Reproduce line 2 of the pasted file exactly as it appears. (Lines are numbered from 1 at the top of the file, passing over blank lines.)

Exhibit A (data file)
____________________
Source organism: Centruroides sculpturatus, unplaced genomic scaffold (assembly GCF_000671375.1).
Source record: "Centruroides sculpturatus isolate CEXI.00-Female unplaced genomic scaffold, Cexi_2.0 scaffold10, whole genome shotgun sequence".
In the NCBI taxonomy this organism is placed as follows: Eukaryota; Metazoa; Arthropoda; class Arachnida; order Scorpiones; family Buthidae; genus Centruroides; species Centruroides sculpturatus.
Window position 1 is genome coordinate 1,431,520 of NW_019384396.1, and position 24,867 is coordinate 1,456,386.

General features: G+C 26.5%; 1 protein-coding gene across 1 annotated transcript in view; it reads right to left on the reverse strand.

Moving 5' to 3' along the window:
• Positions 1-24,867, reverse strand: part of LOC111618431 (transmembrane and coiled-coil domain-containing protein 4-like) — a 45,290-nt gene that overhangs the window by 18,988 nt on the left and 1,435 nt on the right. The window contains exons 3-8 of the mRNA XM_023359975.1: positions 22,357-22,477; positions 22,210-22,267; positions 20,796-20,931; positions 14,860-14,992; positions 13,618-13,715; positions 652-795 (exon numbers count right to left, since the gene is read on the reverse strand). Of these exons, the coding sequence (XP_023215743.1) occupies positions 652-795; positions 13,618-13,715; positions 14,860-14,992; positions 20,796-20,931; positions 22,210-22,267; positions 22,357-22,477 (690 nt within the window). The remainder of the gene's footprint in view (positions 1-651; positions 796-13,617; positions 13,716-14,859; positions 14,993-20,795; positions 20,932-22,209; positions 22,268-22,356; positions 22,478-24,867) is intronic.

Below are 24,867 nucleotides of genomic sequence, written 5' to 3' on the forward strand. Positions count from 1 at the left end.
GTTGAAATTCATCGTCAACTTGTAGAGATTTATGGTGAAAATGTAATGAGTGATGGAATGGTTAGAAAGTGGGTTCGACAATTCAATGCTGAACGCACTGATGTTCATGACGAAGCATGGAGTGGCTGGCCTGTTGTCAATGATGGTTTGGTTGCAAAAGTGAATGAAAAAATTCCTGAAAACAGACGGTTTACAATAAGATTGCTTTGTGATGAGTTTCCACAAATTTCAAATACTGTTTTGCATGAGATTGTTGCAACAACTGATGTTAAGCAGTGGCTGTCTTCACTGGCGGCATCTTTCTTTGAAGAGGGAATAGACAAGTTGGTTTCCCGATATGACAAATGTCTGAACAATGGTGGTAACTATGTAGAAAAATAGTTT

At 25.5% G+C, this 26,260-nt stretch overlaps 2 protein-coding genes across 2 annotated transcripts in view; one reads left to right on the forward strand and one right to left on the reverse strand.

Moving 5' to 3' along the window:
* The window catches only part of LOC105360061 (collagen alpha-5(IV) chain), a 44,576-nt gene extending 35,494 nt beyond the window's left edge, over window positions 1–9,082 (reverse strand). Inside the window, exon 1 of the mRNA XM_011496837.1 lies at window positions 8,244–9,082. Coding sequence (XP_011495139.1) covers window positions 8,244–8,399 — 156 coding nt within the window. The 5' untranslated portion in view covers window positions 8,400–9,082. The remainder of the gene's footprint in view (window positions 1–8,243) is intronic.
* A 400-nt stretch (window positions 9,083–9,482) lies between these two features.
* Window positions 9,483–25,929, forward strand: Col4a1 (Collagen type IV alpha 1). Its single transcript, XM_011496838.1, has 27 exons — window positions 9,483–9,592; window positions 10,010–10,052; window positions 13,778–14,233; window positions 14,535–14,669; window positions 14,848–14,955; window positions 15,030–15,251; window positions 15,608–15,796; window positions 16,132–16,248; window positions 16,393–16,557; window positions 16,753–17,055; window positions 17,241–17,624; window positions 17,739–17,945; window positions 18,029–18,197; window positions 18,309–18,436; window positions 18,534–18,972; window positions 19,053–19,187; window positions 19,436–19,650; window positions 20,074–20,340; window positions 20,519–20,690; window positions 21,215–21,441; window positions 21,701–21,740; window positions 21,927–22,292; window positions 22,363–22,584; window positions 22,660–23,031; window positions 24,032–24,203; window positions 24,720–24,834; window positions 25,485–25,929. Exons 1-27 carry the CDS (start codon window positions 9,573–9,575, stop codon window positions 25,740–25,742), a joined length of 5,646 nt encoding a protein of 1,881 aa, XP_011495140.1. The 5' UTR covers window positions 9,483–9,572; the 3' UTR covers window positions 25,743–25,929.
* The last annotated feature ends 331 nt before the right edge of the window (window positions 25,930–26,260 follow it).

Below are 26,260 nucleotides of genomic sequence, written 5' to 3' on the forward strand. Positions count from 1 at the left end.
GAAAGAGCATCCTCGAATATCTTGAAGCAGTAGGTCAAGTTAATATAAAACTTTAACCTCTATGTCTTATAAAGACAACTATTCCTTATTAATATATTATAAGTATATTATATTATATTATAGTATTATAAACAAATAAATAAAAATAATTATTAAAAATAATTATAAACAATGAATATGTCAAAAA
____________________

Source record: "Centruroides sculpturatus isolate CEXI.00-Female unplaced genomic scaffold, Cexi_2.0 scaffold10, whole genome shotgun sequence".